Orthodoxy and Platonism in Athanasius pp. 66f

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Contra Arianos 1.17-20: God is what He is essentially and from eternity, not accidently. Nothing can be added to God’s essence, nothing can be taken away from it. The Son belongs to this essence from eternity.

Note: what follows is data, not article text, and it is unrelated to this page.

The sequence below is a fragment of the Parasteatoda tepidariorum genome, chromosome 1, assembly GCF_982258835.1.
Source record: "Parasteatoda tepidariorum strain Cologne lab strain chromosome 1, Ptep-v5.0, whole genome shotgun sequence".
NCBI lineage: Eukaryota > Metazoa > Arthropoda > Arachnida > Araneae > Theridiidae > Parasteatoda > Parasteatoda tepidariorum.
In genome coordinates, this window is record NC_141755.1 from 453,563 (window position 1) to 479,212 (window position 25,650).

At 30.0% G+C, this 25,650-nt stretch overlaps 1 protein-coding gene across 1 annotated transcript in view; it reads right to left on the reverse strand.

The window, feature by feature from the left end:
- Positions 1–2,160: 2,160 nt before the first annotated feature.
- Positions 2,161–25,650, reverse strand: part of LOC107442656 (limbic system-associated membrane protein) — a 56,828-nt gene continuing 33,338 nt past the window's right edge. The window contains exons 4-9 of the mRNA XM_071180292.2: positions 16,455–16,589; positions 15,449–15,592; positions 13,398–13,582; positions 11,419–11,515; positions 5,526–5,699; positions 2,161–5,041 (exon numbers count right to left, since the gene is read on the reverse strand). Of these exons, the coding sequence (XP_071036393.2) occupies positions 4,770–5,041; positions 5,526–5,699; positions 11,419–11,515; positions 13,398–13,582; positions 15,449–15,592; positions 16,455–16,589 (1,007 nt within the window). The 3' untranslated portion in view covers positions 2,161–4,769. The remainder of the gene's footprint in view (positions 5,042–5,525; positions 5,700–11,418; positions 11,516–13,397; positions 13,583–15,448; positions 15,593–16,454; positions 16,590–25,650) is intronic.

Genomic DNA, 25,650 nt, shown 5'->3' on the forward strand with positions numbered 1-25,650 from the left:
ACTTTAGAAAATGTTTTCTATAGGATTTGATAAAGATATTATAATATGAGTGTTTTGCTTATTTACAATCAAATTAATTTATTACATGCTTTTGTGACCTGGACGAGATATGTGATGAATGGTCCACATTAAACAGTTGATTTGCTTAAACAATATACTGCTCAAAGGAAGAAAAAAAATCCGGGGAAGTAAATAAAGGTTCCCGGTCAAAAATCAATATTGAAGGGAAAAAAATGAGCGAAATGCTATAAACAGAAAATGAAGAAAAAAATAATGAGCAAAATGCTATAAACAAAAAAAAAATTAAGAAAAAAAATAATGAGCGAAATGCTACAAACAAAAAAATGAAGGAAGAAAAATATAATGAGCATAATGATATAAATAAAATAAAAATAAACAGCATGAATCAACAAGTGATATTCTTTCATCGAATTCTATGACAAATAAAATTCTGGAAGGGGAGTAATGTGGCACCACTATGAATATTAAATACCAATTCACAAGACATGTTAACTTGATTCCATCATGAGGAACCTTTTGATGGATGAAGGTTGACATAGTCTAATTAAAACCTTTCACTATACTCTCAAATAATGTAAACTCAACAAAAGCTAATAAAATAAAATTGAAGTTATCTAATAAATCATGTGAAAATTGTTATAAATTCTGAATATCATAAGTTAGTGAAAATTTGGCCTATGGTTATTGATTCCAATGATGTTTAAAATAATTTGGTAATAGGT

Paraphrase: Contra Arianos 1.17: This whole section is very important to the understanding of Athanasius’ conception of God and should be discussed in detail.–If the Son is not from eternity, says Athanasius, then the Trinity is not from eternity, ἀλλά μονὰς μὲν ἦν πρότερον, ἐχ προσθήχης δὲ γέγονεν ὒστερον Τριάς χαὶ προἴόνοτος τοῦ χρόνου χατ’ αὐτοὺς ηὔξησε χαὶ συνέστη τῆς θειλογὶας ἡ γνῶσις . . . χαὶ ποτὲ μὲν ἐλλειτὴς Τριάς, ποτὲ δὲ πλήρης· ἐλλειτὴς μὲν πρὶν γένηται ὁ Υἱός· πλήρης δὲ ὅτε γέγονε. A few sentences later he makes clear why he is opposed to such an addition to God’s being: τὰ γὰρ προστιθέμενα, φανερὸν ὅτι χαὶ ἀφαιπεῖσθαι δύνατια. A similar remark is made in the Ep ad Epict 9: Τριάς ἐστιν, οὐ δεχομένη προσθήχην οὐδὲ ἀφαίρεσιν. Contra Arianos 1.20: For exactly the same reason he opposes any accidental being in the Trinity: πῶς οὐ πολμηρὸν χαὶ δυσσεβὲς εἰπεῖν . . . ὅτι . . . ἐπιστυμβέβηχε, χαὶ δύναται πάλιν μὴ εἶναί ποτε. In Contra Arianos 1.36 he says that if Christ is the Logos ὡς ἐν οὐσία συμβεβηχός . . . ὡς ἐν ἰδυαζούση τινὶ οὐσία συμβεηχέναι τινὰ χάριν χαὶ ἕξιν then the result would be ὤστε χαὶ ἀφαιρεῖσθαι χαὶ προστίθεσθαι αὐτῆ δύνασθαι. In Contra Arianos 3.65 he says of the Arians περὶ . . . τὸν θεὸν φρόνησιν χαὶ βουλὴν χαὶ σοφίαν ὡς ἕξιν συμβαίνουσαν χαὶ ἀποσυμβαίνουσαν ἀνθρωπίνως γίνεσθαι μυθολογοῦσι. It is stressed by the Platonist, too, that there can be no accidens in the divine being. See Albinus: οὐδὲ συμβέβηχέ τι αὐτῷ (sc. τῷ πρώτῳ νῷ), Plotinus, who says of the One: οὔτε τὸ οὔτω οὔτω οὔτε τό ὁπωσοῦν συνέβη, and Proclus: οὐδαμῶς γὰρ προσήχει τῷ ἀεὶ ὄντι τὸ συμβεβηχός. Athanasius statement that, if God is only accidentally what He is, He can cease being what He is, must, of course, be connected with the theory which we have already encountered that what has a beginning must have an end. This theory was, as we saw, important in Middle-Platonism in connection with the creation and preservation of the world.